Monday, June 6, 2011

A thrifting kind of weekend

   This was an amazing weekend. As in, these are the kinds of weekends I put up with winter for.
There were some firsts. My mister and I went horseback riding on some back trails on a farm near the lake district. Excellent views of the mountains. It's alright to be surprised by these turn of events. Never underestimate the power of a fun sounding groupon.
There are no photos of the experience I am willing to post. I am not at my most graceful looking when perched on top of a horse.

Then there was the thrifting, the flea markets, the yard sales, and the all around good nature of people trying to find bargains on a beautiful day.


For example: I found this cookbook published in 1933. It looks, feels, and smells like it had spent part of its life trapped in a box under a leaky roof in an attic or basement. I think the woman was pretty surprised that anybody was even vaguely willing to take it off her hands.

They just don't make cookbooks like these anymore. Or maybe they would if cookbooks relayed less on pictures to convey the sense of style and atmosphere.  I feel like the author and I would have gotten along had we known each other in real life. Written by a woman named Mabel Claire I couldn't find a whole lot of information about her but her personality shines thorough in the way she writes.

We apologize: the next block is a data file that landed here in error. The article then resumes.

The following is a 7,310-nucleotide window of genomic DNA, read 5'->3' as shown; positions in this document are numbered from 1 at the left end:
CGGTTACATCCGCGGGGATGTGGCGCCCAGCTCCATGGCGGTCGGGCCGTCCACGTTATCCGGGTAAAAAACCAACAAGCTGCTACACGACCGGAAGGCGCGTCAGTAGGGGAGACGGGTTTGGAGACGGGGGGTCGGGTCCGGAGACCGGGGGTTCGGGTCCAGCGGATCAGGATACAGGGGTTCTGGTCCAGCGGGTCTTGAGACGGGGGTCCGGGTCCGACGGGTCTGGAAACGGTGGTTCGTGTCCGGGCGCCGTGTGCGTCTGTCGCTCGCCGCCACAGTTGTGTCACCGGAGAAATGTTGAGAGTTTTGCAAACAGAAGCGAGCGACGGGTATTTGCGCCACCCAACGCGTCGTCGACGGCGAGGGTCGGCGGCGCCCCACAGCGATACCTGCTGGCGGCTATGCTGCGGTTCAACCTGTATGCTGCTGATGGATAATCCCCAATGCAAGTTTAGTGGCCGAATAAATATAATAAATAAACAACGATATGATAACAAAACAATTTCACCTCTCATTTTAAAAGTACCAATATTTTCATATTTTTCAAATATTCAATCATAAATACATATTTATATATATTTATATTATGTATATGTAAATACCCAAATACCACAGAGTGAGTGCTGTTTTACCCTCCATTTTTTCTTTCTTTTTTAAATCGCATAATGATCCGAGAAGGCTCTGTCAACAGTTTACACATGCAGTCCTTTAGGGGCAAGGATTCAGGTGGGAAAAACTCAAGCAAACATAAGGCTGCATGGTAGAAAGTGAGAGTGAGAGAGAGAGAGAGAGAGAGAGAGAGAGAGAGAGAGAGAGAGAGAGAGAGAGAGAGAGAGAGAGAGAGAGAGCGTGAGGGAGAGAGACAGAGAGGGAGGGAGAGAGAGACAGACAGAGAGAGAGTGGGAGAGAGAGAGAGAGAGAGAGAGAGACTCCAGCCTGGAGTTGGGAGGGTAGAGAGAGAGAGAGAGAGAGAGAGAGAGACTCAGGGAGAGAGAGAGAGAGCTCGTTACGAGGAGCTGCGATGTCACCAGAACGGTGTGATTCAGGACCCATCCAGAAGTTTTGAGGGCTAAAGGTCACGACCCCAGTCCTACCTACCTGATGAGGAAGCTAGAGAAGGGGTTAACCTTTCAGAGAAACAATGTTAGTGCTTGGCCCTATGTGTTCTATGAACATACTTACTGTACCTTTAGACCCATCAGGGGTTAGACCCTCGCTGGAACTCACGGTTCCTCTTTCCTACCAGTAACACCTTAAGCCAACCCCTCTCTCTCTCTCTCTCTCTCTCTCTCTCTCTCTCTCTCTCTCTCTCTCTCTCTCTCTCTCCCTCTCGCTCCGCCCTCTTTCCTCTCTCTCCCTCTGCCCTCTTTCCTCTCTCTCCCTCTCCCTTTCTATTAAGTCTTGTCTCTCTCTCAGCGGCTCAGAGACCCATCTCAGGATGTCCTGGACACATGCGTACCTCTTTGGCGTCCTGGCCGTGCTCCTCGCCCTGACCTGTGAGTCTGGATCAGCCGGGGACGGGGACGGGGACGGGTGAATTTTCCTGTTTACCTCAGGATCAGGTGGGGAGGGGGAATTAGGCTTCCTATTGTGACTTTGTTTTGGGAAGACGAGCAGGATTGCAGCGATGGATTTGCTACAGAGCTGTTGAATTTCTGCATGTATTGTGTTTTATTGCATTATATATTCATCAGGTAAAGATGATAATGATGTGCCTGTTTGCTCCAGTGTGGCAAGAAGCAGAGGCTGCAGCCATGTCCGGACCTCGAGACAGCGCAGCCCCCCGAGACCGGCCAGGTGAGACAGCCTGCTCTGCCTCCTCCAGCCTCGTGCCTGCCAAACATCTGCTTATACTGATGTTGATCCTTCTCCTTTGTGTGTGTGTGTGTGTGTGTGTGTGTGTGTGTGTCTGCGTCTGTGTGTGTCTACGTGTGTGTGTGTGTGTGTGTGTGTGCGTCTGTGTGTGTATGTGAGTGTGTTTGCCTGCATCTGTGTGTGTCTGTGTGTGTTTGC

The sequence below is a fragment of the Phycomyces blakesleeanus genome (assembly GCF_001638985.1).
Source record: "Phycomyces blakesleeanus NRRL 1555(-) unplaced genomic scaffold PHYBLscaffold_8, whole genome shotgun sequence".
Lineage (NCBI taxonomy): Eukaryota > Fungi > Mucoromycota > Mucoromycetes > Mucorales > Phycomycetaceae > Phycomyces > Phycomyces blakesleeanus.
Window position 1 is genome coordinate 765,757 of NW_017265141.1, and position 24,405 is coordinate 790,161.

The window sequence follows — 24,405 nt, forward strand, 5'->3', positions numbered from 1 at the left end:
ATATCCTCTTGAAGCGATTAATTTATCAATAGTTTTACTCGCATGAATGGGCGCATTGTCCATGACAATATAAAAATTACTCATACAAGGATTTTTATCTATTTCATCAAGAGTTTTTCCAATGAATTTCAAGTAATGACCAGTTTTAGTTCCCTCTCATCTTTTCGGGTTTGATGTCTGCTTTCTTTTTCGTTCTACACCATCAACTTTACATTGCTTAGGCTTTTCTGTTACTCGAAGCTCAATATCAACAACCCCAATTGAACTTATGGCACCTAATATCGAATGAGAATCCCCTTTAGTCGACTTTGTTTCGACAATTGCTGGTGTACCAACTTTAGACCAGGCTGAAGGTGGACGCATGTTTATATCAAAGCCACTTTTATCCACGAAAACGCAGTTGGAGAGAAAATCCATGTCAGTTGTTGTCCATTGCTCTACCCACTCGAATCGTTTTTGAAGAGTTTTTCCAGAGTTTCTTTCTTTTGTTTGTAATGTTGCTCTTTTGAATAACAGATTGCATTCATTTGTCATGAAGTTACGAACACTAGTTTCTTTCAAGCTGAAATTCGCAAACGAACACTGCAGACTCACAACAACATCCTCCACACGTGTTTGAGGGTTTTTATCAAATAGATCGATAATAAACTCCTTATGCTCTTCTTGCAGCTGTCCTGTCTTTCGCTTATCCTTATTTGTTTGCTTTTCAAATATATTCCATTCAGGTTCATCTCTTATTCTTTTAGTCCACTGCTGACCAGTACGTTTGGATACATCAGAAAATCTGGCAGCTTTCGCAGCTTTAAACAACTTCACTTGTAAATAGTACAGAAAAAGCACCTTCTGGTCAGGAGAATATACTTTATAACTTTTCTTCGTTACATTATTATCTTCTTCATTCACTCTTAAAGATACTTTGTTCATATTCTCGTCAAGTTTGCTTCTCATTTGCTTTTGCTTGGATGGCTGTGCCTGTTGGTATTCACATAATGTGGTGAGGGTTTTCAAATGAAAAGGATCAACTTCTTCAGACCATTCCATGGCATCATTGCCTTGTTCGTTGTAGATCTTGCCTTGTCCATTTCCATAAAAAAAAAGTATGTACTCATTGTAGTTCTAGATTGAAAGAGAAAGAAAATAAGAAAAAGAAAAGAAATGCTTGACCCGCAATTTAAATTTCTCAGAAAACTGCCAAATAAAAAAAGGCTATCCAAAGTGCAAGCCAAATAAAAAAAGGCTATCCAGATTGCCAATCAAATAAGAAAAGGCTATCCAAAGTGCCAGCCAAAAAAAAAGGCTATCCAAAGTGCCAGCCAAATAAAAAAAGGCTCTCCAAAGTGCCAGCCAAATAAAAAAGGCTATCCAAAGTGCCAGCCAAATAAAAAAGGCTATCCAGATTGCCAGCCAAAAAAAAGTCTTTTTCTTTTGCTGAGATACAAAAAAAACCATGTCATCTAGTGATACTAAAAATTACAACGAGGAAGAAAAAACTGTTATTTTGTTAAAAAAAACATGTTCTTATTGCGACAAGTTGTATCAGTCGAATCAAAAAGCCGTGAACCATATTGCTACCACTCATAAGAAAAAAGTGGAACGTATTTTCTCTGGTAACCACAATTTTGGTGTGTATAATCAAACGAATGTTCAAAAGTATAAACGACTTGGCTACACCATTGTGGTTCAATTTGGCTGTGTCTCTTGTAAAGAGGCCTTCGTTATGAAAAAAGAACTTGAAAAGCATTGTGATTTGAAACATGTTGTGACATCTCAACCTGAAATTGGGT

This is a book where you, the reader, are informed that a canape' should be smart, like your dinner gown. It has a a discussion of one of humanity's most pleasing and useful foods. Cheese plates. It also asks the all consuming question "are you making use of the newer vegetable novelties the market offers?"

I've come away from this feeling like I need to throw more parties. Maybe wearing an evening gown.  I'll get back to you on it.

5 comments:

Caffeine Girl said...

I want that cookbook! Great find.

Virginia said...

Sounds like an awesome weekend! Love the horseback riding. The cookbook is more of my husband's purview.

Lisa-Marie said...

Old books are the best thing.

I love cooking recipes that don't have a pictures, because there is nothing to compare it too, and you come away thinking if it's edible it must be right!

One Sheep said...

I was lucky enough to pull a 1915 copy of the Settlement Cookbook out of the free bin of a local used bookstore. It's in terrible condition, but all the pages are there. It is absolutely fascinating. Congrats on your find!

Lois Evensen said...

A cookbook with personality! What fun!